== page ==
A recent Deseret News article asks, “Will Utah become another California?” It refers to the number of “ballot initiatives” voters have pushed forward in recent years.
Comparing Utah to California
In California, the process for getting voter initiatives on the ballot is relatively easy.
The easy process means nearly any frivolous — or serious — issue can make it on the ballot.
In Utah, a voter initiative must have signatures from 10 percent of voters in at least 26 of Utah’s 29 state senate districts.
In California, it is just 5 percent of voters whose signatures must be gathered.
Despite this high bar to get an issue on the ballot, Utahns put three initiatives on the 2018 ballot: medical marijuana, Medicaid expansion and creating an independent redistricting commission all qualified for the ballot.
All three were approved by the voters.
Dave Noriega doesn’t like the lower bar in California.
“You see this all the time. People come together, they get their signatures, and they try to push something through on the November ballot,” Noriega says.
Debbie Dujanovic believes Californians have spunk.
“I’m not sure that spunk is always a good thing,” Noriega replies.
How can politicians best represent the people?
Dujanovic explains that the initiative process is how the Utah Legislature hears the voice of the people, especially in areas where the Legislature has been ineffective or slow to act.
“It’s not a bad thing. I like it when we get together as a people and we spend time on an issue that we think that is important to us and then we allow other voters to go to the polls and say, ‘Yeah, it’s important to us, too, [or] it’s not important to us. I like that,” Dujanovic says.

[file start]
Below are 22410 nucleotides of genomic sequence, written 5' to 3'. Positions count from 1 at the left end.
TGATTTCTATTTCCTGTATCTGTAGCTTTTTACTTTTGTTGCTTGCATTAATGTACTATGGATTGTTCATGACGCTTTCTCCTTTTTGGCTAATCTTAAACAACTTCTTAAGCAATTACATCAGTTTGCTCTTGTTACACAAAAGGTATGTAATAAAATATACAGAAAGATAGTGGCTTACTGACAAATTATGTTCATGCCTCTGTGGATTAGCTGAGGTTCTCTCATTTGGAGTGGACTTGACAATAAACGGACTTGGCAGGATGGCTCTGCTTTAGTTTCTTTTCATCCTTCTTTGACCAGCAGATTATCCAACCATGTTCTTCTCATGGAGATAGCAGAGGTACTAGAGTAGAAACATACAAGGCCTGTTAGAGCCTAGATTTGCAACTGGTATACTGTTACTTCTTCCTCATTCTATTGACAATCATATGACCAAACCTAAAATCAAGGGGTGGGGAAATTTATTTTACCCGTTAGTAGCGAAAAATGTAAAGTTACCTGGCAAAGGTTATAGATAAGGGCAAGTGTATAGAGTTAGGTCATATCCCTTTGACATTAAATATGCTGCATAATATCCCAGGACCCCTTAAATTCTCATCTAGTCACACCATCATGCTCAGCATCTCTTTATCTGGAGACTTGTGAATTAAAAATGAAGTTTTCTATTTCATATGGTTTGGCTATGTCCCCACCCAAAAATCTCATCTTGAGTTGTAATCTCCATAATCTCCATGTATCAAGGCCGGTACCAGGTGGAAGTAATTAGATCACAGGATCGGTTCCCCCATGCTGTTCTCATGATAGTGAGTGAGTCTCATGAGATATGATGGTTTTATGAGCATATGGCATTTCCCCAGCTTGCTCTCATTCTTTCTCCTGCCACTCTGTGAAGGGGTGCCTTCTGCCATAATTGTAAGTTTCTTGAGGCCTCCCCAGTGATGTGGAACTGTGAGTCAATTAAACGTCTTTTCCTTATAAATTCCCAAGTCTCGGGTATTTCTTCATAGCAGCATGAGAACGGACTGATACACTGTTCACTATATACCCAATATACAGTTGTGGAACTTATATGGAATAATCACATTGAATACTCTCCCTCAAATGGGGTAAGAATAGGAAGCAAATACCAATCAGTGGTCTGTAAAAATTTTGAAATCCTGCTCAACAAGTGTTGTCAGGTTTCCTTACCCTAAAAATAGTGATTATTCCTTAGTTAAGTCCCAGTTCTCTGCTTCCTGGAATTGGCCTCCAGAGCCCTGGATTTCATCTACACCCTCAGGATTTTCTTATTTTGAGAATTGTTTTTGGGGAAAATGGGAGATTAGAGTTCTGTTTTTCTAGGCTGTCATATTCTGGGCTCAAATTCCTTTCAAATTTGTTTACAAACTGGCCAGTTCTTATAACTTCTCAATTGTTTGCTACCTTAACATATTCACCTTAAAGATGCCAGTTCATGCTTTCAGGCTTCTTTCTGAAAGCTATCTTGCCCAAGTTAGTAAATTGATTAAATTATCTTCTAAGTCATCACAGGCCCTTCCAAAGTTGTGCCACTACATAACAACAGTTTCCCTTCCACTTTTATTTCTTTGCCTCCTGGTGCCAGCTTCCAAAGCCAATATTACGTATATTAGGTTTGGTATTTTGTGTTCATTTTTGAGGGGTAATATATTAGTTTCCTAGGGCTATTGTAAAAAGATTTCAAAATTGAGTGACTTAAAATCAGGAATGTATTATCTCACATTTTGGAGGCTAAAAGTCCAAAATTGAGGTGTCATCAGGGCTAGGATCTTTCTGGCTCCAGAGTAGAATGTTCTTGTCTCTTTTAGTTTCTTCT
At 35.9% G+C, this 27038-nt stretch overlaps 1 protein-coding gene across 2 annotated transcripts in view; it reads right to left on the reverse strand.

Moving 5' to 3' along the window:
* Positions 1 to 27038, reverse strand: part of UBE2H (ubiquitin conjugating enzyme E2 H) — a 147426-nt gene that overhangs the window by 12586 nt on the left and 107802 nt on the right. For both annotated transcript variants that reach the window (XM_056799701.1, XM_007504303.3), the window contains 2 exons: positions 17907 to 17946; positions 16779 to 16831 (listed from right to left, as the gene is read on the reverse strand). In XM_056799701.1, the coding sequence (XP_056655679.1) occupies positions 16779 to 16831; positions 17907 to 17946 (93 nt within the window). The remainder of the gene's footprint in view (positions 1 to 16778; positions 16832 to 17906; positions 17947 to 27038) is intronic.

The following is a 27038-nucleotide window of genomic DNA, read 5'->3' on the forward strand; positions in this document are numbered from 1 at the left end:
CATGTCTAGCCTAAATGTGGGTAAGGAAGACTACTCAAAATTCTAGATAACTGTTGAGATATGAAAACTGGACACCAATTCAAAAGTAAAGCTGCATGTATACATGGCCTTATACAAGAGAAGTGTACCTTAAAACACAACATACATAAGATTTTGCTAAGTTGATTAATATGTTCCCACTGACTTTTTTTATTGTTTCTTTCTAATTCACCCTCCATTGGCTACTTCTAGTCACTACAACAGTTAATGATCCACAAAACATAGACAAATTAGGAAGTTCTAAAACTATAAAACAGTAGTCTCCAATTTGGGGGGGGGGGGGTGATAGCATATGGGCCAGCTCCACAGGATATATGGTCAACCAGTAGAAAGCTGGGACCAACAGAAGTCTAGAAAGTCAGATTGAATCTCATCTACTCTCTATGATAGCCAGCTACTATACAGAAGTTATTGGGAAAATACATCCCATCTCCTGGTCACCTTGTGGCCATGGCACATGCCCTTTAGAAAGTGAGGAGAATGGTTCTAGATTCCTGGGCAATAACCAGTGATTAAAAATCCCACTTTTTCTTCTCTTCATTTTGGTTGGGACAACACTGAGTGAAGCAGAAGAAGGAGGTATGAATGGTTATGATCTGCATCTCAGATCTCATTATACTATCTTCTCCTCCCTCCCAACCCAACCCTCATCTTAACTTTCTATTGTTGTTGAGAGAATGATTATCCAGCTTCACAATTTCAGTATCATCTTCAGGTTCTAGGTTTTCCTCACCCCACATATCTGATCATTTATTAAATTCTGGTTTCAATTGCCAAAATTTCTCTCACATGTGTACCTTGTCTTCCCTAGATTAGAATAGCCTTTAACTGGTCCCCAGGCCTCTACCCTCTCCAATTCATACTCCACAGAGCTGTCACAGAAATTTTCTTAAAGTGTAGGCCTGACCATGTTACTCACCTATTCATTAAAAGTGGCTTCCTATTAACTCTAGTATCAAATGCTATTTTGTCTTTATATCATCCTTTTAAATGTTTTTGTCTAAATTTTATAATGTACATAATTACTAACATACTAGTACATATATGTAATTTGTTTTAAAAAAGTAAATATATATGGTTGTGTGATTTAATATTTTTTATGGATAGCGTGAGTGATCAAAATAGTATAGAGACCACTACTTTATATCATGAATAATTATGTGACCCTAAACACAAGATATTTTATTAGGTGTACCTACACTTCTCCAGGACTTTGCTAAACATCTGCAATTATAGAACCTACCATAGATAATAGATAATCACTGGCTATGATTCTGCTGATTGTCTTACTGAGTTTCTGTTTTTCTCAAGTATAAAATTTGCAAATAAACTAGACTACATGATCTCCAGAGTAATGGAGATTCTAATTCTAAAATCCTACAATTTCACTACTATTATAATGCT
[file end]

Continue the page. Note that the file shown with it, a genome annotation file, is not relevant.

Noriega comes to the issue from a different perspective.
He says the way the Utah Legislature hears the voice of the people is through elections.
The initiative process, he argues, is how the people can sound the alarm when an important issue is not being properly addressed by the people’s representatives.
“I like it as a warning. I like to use it as a warning to the legislature to say, ‘you’re not doing your job. You’re not listening to us,'” Noriega opines.
Noriega says a problem with lawmakers being bound to what people vote for in the initiative process is that the people generally do not have sufficient understanding of the law-making process, such as putting the law into practice while maintaining a balanced budget.
“Voting yes on something doesn’t mean it automatically happens and that budgets work and that there is money there for it. Just because you want it doesn’t mean it can necessarily be done in a reasonable manner,” Noriega says.
Dujanovic believes that the people are the bosses of the Utah Legislature. Bosses tell their employees how to do their work. Then, the employees do it.
More to the story
Dujanovic describes how she feels the Legislature has been responding to us, its boss, when we tell the legislators what to do.
“‘Uh, no. We are going to change it all. No, no, no,'” she says.
She adds, “That’s exactly how I feel the Legislature is treating us with this. We have said, ‘We want you to do this. By the way, we want you to do these three things. We listed three things to do because you haven’t taken care of these in the last, oh let’s round it up, twenty years.’ So now the people are going to tell lawmakers what we want. And we did it through a process.”
Noriega says that the initiative process is not meant to subvert the system of our legislature.
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